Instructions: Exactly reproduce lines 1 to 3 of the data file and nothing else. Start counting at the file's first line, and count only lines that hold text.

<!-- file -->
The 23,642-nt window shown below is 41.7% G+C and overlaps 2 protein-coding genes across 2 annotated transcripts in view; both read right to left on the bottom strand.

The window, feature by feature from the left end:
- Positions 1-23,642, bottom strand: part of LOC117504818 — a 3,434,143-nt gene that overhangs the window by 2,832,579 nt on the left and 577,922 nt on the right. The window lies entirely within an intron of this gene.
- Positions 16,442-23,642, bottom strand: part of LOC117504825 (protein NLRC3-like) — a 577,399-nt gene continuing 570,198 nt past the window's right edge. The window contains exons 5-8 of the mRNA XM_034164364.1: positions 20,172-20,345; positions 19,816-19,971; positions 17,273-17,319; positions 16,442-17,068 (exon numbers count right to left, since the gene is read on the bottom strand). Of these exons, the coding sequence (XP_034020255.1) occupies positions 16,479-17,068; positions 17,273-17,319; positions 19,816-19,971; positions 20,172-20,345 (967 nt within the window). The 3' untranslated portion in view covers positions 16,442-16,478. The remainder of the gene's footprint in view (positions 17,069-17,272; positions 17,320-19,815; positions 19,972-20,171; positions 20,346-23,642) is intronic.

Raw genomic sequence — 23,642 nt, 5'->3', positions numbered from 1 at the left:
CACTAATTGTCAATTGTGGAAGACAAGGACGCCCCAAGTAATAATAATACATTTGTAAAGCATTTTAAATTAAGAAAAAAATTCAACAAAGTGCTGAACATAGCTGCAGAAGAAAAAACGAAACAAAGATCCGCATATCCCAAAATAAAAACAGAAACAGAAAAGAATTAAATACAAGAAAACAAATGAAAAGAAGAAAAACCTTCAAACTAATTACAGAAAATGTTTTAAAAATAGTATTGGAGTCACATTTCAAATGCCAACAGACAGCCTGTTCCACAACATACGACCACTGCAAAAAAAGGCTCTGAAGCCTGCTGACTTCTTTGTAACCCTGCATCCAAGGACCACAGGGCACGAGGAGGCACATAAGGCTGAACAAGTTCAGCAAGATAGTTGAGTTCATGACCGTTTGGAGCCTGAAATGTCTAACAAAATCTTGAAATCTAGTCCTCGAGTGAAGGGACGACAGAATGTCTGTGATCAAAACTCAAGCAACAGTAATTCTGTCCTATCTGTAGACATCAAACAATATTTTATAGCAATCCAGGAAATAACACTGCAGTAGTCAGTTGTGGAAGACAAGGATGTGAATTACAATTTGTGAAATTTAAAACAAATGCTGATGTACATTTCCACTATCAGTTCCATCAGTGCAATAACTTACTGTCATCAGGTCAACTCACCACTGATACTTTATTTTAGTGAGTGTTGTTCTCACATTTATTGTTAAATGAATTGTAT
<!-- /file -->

The 23,642-nt window shown below is 41.7% G+C and overlaps 2 protein-coding genes across 2 annotated transcripts in view; both read right to left on the bottom strand.

The window, feature by feature from the left end:
- Positions 1-23,642, bottom strand: part of LOC117504818 — a 3,434,143-nt gene that overhangs the window by 2,832,579 nt on the left and 577,922 nt on the right. The window lies entirely within an intron of this gene.